The team we saw do it best last season was Inter in the first leg of the Champions League semi-final against Barcelona where sitting deep they made minimal possession extremely effective by as often and quickly as possible seeking out their one skilled passer, Sneijder who would then make excellent quick one touch passes of many ranges to one of only 2-3 players making runs forward ahead of him. The rest of the team behind could then comfortably concentrate on keeping their defensive shape. They were already managing to be dangerous attacking with only 3-4 players.
Pirlo at important times for Italy and Milan was in the unique position rarely matched by anyone else that the very next second after having created something in attack he would be in position to defend. Simply cause he hadn't moved! That simple. That true. He was back in or near his own half ready to defend having created from deep.
It's very hard to do effectively even remotely consistently and needs a unique player to pull it off but when realized I almost can't emphasize enough the value I think it has, or imagine even a greater risk reward scenario for your team.
This is also why I've struggled finding the right ranking for him and I'm still not sure. One thing is comparing him to the players he is just ahead of, Ashley Cole, Vargas or Zanetti. They're so different it's almost impossible, but also when looking at Pirlo isolated it is very tricky. Because in theory despite whatever athletic decline he has seen, and it can look serious at times, somewhere on some team, he could still have that value. Those skills are still there.
Is he by now just a specialist then needing the perfect conditions but then if that's in place can be the most valuable player putting the team over the top, on to glory?
And should that mean an even lower ranking then or how about much higher, since in some ways you could say that's also at least one mark of an elite impact player...
The 2009/10 season for Pirlo despite difficult conditions, that I shall touch upon soon, was actually better I thought than the previous one. Mainly he stayed healthy (well until it really mattered at the World Cup SIGH) and I found myself impressed with his work rate and durability game in and game out.
The surroundings weren't kind to him though.
Around him there was less defensive protection than ever. One Veteran Ambrosini did his best but other than that I don't think there were many teams in Europe defending with less players than Milan consistently found themselves doing.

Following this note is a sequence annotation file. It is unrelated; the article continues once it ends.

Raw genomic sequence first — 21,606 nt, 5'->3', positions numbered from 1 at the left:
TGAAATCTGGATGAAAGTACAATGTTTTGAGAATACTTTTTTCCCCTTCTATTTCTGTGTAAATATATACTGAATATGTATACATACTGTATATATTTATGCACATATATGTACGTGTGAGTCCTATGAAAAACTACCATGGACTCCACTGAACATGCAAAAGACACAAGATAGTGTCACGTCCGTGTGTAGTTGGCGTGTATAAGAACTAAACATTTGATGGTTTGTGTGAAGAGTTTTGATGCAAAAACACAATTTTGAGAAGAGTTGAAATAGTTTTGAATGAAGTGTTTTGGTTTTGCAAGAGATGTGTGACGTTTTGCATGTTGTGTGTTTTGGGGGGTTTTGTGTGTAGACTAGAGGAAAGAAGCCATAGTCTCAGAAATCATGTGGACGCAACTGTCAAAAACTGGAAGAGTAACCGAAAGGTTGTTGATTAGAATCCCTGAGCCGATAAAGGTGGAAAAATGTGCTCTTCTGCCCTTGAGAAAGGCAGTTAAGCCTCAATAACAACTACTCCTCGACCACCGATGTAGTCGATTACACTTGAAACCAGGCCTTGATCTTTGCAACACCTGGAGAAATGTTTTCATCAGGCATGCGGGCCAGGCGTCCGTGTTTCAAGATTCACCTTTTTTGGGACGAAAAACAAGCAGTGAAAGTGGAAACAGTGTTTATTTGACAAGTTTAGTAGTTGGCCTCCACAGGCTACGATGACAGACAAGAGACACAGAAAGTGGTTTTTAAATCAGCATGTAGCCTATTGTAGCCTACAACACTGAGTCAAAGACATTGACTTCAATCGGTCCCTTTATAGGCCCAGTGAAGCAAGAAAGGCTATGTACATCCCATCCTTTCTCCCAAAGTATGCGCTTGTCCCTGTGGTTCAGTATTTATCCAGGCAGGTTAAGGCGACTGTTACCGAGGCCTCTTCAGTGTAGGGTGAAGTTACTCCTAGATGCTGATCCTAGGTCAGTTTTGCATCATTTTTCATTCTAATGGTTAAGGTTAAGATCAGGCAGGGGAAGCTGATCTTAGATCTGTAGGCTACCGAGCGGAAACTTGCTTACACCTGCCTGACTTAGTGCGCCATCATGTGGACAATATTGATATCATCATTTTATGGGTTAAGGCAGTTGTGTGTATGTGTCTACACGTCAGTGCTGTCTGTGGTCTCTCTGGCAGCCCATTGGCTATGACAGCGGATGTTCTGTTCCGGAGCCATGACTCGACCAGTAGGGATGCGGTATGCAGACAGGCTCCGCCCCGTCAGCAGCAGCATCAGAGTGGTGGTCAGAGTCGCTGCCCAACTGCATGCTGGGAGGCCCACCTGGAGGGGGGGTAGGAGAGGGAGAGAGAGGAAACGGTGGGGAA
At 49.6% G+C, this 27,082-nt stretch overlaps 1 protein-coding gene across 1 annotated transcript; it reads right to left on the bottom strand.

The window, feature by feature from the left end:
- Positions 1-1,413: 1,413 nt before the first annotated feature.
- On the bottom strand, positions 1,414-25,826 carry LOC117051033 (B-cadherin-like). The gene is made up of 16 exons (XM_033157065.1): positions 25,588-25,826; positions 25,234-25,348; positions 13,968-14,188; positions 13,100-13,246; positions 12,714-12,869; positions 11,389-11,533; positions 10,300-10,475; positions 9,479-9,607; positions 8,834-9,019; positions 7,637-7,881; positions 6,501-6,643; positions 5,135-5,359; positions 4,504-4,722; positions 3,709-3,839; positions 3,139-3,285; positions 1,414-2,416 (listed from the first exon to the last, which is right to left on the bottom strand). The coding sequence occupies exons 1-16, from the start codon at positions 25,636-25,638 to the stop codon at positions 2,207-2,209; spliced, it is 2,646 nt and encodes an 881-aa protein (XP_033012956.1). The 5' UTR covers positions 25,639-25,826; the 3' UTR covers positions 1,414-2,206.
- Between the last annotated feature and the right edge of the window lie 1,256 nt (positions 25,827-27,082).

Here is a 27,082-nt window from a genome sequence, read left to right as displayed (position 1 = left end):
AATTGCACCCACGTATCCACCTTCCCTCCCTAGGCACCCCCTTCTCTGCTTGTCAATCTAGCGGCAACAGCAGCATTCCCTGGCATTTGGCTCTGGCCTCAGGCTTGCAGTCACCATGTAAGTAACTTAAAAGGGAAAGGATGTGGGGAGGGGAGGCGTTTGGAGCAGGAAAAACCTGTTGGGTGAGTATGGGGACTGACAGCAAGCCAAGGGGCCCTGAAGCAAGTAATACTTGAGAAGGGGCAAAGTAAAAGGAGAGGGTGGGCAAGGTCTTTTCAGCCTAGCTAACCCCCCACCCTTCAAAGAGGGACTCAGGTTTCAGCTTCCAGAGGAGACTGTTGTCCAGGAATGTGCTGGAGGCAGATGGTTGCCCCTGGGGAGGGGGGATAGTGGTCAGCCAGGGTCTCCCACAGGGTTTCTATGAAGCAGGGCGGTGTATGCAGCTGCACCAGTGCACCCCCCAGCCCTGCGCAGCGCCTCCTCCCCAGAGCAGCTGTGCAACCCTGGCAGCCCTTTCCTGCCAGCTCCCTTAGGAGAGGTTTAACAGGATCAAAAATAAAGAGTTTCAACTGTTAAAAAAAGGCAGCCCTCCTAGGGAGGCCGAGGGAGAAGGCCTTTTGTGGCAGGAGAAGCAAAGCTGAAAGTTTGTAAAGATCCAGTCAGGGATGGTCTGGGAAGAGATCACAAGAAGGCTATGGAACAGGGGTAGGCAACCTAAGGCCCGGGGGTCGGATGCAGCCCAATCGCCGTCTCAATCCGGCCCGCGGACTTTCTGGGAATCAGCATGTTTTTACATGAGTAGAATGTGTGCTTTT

Opponents often had a free pass to the Milan penalty area and I'm still surprised the consequences suffered, in the form of more embarrassing defeats, weren't worse.
In attack they had very little movement in front of Pirlo. Attacking fullbacks who he has always had radar-like connections with when coming forward, think prime Zambrotta, Cafu or Grosso, were a clear weakness for the team and there wasn't much there for him to work with.
Of the front three the only one with good movement and not least pace was Pato and he struggled with health, so for good and bad, Pirlo in many ways, as the rest of the team, was reduced to hand the ball over to Ronaldinho, permanently parked on the left-wing, no need (or conditions you could say) for Pirlo to make special passes at all, and then just see what the Brazilian's genius could create.
Quite a lot actually if you had people up there near him. Something Pirlo was also forced to at times, and while that did mean goals and a team usually dangerous, it resulted in a very unbalanced team and generally very bad conditions for Pirlo who is so good in a team attack that has pace and movement. But for Milan found himself on a team where it was much more about individuals. Either up front trying to create on their own or in the back among the unfortunate few (not uncommonly including Pirlo somewhere) forced to defend on their own.
There simply was no team for Pirlo to put over the top.
Current Andrea Pirlo is still an excellent passer, Short and long with vision. His first touch is great and his skills at times means he can still go past people without pace. I also think he has good stamina and he continues to be an expert on set pieces.
He is very slow though and at times to such an extent it's possible to mistake him for a zombie out there slowly wandering around with an empty stare just lusting for some ball.
This also has made him easier to mark and he is still very much a target for the opposition. Then with so little movement around him he can be made to look pretty bad at times losing the ball in costly areas.
Defensively like already talked about his greatest value has always been that he is there back in position behind the ball ready to defend his zone and that actually is more important than tackling anyway but by no means is he a good defensive player (especially not now) and he needs protection in the form of defensive midfielders around him as his slowness duly prevents him from having any kind of range to his defending and if he is forced to press will look completely out of place.
All in all I'm still not sure where to rank him but for Milan and Pirlo's sake I hope their coach Allegri (one of Italy's most promising) will find a way around Ronaldinho (and indirectly Berlusconi perhaps) and create a more balanced side than what we saw from Leonardo.